[Previous Months][Date Index][Thread Index][Join - Register][Login]   Help@Insulin-Pumpers.org
  [Message Prev][Message Next][Thread Prev][Thread Next]   for subscribe/unsubscribe assistance
 
 

RE: [IP] Test Strip Restrictions



This is the schedule I used from 2005 till 2014. Kept my A1c between 5.2 to
6.1. Since Jan 1 2014 my insurance will only allow me 4 strips a day. Last
Endo Visit my A1c was 7.1.
So Insurance says that 7.1 is ok for a 71year old male. I think they are
practicing medicine without a license.



John S Wilkinson
Rome, NY



-----Original Message-----
From: email @ redacted
[mailto:email @ redacted] On Behalf Of
kristinablake+email @ redacted
Sent: Tuesday, May 27, 2014 1:30 PM
To: email @ redacted
Subject: Re: [IP] Test Strip Restrictions

The way I see it (and this reply may have already been sent - in the middle
of my diatribe, my computer switched to a list of the best bars in
Portland).
Anyway, the way I see it insurance companies must then be more interested in
paying for EMS transport, Emergency Dept fees, costs associated with
complications. I am fortunate, my health plan covers what my physician Rx's.
I have an Rx for 10-15 tests a day:
1) Upon Waking
2) Before breakfast
3) fter Breakfast
4) Before Lunch
5) After Lunch
6) Before gym/hiking etc
7) After said physical activity
8) Before dinner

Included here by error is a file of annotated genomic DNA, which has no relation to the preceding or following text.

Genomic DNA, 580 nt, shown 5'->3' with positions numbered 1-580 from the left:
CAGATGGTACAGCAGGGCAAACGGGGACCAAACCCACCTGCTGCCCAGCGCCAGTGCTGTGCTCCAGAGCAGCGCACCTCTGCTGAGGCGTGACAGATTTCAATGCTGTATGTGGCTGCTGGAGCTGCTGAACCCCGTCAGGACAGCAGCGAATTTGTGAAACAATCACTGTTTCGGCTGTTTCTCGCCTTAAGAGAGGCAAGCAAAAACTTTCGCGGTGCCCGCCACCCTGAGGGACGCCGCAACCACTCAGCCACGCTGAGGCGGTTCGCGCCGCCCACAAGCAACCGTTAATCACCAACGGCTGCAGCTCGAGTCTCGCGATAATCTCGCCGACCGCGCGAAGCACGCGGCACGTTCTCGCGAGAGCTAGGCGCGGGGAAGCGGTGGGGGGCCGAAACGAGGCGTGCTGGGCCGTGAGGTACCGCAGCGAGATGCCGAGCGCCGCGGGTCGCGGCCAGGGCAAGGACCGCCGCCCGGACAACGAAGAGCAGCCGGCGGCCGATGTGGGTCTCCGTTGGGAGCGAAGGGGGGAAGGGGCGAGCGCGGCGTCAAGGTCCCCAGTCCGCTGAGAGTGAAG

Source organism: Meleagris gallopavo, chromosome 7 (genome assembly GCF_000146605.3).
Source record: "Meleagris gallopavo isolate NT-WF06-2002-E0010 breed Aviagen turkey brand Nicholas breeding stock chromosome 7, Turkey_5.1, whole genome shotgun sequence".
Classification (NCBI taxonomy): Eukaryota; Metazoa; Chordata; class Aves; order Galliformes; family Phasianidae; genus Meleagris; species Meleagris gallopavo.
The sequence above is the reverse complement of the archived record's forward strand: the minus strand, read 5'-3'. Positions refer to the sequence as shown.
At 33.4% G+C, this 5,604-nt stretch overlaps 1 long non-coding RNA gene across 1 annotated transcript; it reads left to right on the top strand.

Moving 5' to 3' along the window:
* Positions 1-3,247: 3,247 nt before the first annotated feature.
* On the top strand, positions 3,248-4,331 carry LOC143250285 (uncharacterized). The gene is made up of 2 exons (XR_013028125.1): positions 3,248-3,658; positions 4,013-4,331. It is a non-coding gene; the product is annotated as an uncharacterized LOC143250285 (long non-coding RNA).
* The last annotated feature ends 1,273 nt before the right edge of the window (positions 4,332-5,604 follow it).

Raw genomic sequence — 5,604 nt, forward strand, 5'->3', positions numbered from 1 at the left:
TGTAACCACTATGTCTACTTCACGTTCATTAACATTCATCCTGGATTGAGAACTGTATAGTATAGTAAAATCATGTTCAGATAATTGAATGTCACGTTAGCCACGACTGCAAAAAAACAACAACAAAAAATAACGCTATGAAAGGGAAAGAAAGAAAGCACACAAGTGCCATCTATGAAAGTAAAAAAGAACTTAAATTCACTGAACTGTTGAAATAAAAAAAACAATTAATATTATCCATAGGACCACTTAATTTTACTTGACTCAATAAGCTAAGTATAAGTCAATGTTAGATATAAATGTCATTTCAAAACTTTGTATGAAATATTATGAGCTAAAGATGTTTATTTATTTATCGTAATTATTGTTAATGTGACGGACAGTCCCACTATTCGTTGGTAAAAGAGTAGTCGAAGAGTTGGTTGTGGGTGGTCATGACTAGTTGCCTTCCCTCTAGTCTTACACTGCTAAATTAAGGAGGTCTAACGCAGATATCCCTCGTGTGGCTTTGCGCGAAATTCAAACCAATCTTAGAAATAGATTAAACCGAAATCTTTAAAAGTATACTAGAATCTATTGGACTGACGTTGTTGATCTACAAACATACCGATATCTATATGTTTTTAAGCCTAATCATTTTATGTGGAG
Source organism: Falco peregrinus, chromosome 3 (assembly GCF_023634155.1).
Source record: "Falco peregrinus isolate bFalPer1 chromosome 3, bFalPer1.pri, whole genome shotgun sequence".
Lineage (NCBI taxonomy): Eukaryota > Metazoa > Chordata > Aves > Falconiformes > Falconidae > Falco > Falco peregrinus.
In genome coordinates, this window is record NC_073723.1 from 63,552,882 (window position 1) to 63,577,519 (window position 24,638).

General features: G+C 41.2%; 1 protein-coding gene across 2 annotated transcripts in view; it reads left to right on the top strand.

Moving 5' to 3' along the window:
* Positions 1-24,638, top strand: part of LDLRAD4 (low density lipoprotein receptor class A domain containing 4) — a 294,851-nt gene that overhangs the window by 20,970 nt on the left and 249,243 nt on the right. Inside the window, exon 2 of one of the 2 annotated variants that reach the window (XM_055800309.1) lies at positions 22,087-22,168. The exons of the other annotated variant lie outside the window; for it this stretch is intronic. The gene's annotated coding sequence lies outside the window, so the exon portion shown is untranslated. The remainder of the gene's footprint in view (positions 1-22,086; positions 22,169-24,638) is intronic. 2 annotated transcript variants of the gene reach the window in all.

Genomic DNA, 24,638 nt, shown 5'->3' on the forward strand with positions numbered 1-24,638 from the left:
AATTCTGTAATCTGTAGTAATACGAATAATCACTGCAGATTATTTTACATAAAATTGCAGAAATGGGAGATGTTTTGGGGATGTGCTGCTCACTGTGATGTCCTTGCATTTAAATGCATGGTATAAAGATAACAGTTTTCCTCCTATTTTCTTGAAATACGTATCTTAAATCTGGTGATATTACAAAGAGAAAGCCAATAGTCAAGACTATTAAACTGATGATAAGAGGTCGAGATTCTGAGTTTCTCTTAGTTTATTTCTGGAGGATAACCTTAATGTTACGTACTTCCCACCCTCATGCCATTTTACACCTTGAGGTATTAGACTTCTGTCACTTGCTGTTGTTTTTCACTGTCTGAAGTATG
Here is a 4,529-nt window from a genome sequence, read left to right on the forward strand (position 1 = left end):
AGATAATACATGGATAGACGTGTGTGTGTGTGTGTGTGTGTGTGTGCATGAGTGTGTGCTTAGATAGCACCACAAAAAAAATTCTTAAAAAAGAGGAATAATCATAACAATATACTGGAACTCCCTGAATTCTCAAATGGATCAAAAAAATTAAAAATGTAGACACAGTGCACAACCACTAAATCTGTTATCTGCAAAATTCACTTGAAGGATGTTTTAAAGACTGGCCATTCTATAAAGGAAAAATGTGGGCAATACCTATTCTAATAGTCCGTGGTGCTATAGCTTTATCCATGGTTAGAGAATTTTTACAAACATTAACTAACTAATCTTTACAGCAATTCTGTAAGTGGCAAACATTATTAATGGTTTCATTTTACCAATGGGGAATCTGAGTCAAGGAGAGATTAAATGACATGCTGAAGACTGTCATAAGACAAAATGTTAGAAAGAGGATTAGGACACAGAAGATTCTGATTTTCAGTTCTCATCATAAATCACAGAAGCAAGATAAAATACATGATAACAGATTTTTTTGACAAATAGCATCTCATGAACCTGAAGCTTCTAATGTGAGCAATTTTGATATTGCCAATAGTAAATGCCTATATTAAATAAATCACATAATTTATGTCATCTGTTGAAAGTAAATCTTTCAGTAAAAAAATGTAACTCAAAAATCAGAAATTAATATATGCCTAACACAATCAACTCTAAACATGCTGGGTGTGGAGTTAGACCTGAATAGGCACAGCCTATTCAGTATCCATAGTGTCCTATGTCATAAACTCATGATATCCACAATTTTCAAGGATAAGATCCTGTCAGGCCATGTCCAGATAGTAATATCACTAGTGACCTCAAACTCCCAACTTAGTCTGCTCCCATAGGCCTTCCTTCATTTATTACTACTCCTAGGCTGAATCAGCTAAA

9) After dinner
10 Bedtime.
Then there are those times during activity, every time I get behind the
steering wheel of a vehicle,B  or my CGM tells me things are changing (I pay
out of pocket for the CGM - well worth it).
In Oregon there was a discussion by the health policy board about limiting
strips for people with type 2 to 2 strips a week. That's ridiculous - how
can they determine the before and after effects of something they ate, or
activity.

----- Original Message -----

From: "Steven Schoch"
<schoch6+insulin-pumpers.org+email @ redacted>
To: "IP" <email @ redacted>
Sent: Tuesday, May 27, 2014 10:09:58 AM
Subject: Re: [IP] Test Strip Restrictions

I can see the problem from the view of the health care companies. If they
allow unlimited test strips with low co-pays, then some patients will get
more than they need, and sell their excess, which will eventually end up on
Amazon.com.

On the other hand, if the companies stopped providing strips and just let
the patients buy their own (after all, they don't require a prescription),
then some patients will limit the number they buy, based on their budget.
This could result in less testing, and less BG control.

The bottom line is that it's impossible to tell exactly how many strips a
patient needs, or what they are actually using.

--
Steve
Follow us at https://www.twitter.com/insulinpumpers
Make a long URL short at http://type1.org .
Follow us at https://www.twitter.com/insulinpumpers
Make a long URL short at http://type1.org
.
----------------------------------------------------------
for HELP or to subscribe/unsubscribe/change list versions,
contact: HELP@insulin-pumpers.org
Follow us at https://www.twitter.com/insulinpumpers
Make a long URL short at http://type1.org